Possibly the most critical debate at the moment in the global economy is whether central banks should fight inflation or deflation. On its face, inflation appears to be the lesser of two evils. High unemployment, which plagues North America, Europe, and to some extent Japan, has weakened demand for goods and services out of the market.
On the other hand, there is a reasonable concern that low interest rates, fostered now in the US and until recently in China, will create an asset bubble. Capital will be available at essentially no cost. That capital will seek assets that are likely to appreciate in value over time because they have done so historically. Those assets will be purchased at ever increasing rates, and inflation will likely set in.
The irony about inflation in the United States right now is that the prices that consumers and most businesses pay for goods and services are not rising. Demand is low because of the recession and unemployment. Corporate sales are low, so the cost of goods must be kept low to maintain margins. Capital may be available to large companies with strong balance sheets. Small companies and consumers are not welcome at banks, and real wages in America have been stagnant for a decade. All of this combines to keep the retail prices of most items flat or slightly down.
One level down from retail prices are the costs of goods themselves. Cotton is used in a huge number of clothes and fabrics. Cotton prices are affected by a number of factors, including weather and the amount of the crop each farmer chooses to plant. The same is true with coffee, wheat, or grain. Right now, a number of those elements have moved cotton prices to an all-time high.
It is too simple to say that the prices of goods and services are set by supply and demand. However, those elements are often critical to retail and wholesales prices. There is an increased demand for used cars because many of them run as well as new ones, which are obviously more expensive, and often carry the same full warranties. Budget-conscious consumers have pushed demand for used cars higher.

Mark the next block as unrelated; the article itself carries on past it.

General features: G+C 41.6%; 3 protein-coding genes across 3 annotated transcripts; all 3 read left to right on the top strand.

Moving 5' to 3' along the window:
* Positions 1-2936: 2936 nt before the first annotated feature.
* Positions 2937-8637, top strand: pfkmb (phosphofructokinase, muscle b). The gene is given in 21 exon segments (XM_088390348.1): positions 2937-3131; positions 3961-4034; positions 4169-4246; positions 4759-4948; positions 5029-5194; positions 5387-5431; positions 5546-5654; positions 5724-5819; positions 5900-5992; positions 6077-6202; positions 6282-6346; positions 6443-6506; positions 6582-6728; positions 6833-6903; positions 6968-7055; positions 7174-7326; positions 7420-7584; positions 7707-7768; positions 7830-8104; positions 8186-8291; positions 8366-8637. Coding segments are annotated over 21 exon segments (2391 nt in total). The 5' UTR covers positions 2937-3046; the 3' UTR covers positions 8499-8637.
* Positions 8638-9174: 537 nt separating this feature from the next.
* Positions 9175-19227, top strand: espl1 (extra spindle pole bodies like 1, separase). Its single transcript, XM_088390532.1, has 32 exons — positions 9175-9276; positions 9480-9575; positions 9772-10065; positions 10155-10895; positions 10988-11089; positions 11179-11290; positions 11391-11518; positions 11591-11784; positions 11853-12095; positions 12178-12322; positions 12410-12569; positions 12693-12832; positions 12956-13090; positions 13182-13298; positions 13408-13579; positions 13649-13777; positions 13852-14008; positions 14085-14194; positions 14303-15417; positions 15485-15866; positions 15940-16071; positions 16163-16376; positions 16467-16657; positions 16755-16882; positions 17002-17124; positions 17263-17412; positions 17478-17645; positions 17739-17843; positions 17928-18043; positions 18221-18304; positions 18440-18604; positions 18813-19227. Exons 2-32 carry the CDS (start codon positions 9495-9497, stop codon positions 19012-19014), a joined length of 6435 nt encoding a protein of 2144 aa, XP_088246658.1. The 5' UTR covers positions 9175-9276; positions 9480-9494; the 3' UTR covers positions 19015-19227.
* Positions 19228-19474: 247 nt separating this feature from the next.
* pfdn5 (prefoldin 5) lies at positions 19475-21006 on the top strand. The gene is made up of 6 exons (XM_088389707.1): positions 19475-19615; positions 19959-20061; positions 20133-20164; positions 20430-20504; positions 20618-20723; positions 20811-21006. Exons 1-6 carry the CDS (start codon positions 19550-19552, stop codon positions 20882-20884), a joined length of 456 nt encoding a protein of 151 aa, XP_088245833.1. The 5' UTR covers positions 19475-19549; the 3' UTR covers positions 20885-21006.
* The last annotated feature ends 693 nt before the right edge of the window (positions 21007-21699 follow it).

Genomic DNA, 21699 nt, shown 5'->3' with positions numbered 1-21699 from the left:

This 24/7 Wall St. study looked at a number of products and services that are at or near their historic peaks. There are a number of other goods that would also be at historic levels if were not for the period of massive hyperinflation four decades ago. We did, however, find a broad range of things that are at all time highs. The ripple effects of these prices can be significant. They are also a sign that inflation may be lurking in the economy, just below the surface.
The following are the goods and services which have hit all-time highs:
The price of wholesale, frozen Turkey reached an all-time high last week of $1.09 per pound, well above previous records. The new peak, which arrives just in time for Thanksgiving, is due both to record low demand and record high feed prices. While grocery stores are being forced to buy turkey from producers at record cost, they will largely be unable to transfer the increase costs to the consumer during the holiday season. Demand for turkey is expected to reach a 22-year low, at 16.2 pounds per capita. In order to maintain competitive sales and provide the expected holiday discounts, grocers will likely take a significant hit in sales margins.